Gay Marriage on Trial: Dissecting 'Moral Disapproval'

NEWSWEEK correspondent Eve Conant is blogging this week from inside the California Supreme Court as it hears arguments on the constitutionality of same-sex marriage.


Theodore Olson, in his opening statement is arguing that the Supreme Court has described marriage as a basic civil right, one associated with the right to liberty and intimate choice. "In short, in the words of the highest court in the land, marriage is the most important relationship in life."

Judge Vaughn Walker is pressing Olson on what disabilities they operate under as domestic partners as opposed to being married. Olson promises to detail those in the coming days. Walker asks: "But are those difficulties because of society or the law?" Olson pauses, "They are so closely woven they cannot be extracted from one another," that by sanctioning marriage only as between a man and a woman, the state creates a societal atmosphere of nontolerance.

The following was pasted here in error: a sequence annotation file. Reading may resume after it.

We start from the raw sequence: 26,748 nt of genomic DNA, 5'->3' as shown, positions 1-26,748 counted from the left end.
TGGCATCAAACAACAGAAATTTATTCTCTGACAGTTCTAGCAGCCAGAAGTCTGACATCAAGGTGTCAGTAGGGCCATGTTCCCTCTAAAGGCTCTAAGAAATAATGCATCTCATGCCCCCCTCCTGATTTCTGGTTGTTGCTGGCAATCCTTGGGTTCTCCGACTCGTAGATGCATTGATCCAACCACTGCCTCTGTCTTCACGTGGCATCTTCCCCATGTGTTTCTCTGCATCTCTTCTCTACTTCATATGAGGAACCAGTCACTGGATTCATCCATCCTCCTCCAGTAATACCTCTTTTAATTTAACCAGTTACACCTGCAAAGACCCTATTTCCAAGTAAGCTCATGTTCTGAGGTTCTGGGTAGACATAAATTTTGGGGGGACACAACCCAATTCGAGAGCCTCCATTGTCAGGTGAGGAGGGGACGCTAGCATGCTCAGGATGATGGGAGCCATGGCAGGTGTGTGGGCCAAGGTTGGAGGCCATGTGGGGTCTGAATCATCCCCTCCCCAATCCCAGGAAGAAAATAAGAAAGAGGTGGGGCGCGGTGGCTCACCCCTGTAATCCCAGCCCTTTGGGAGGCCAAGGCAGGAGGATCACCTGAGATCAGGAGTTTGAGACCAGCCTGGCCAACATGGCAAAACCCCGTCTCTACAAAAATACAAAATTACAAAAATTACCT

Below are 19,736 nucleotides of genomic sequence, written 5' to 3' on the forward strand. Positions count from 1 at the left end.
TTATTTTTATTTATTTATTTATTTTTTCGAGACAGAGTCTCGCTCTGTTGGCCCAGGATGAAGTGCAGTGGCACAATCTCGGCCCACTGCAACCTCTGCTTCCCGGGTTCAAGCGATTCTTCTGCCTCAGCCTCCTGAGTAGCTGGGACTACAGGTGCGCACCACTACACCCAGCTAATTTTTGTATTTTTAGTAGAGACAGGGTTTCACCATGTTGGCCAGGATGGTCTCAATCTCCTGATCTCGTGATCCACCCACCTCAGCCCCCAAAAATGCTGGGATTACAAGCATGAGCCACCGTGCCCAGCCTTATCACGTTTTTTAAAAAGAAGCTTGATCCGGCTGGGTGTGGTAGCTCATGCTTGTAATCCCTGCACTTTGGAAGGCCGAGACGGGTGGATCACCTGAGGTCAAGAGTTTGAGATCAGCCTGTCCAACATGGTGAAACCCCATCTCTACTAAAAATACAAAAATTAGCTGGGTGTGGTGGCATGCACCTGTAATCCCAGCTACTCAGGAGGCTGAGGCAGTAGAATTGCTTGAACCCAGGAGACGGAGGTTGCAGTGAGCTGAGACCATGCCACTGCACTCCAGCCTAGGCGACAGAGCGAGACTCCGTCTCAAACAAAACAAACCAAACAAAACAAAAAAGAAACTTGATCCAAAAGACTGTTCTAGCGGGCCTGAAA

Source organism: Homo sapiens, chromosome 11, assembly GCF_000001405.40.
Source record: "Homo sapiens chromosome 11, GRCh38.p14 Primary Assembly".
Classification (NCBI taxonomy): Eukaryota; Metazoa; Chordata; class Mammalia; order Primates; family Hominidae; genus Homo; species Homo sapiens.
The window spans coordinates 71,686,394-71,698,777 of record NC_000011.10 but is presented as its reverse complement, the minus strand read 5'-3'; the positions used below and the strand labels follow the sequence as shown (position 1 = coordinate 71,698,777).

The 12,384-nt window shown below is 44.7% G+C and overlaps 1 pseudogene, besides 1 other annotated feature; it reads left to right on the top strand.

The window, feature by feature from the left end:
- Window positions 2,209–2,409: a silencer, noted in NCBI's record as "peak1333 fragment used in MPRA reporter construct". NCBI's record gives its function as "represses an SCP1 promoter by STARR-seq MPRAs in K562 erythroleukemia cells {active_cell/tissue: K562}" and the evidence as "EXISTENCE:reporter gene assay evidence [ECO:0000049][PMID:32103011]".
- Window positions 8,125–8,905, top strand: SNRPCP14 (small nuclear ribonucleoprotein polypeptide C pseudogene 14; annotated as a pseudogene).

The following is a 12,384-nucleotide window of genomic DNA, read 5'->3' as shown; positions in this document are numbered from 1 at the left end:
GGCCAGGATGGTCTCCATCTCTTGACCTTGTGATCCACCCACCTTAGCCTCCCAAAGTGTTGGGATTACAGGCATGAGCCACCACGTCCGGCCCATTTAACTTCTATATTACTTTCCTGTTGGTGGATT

Walker continues to press Olson during his remarks. He says "all kinds of laws are based on some kind of moral understanding that is widely shared." Olson agrees but says that if moral understanding or disapproval is based on sex or religion, for example, it cannot be the basis of law. Many laws are based on moral disapproval, says Olson, "but when based on characteristics of an individual it is not constitutional."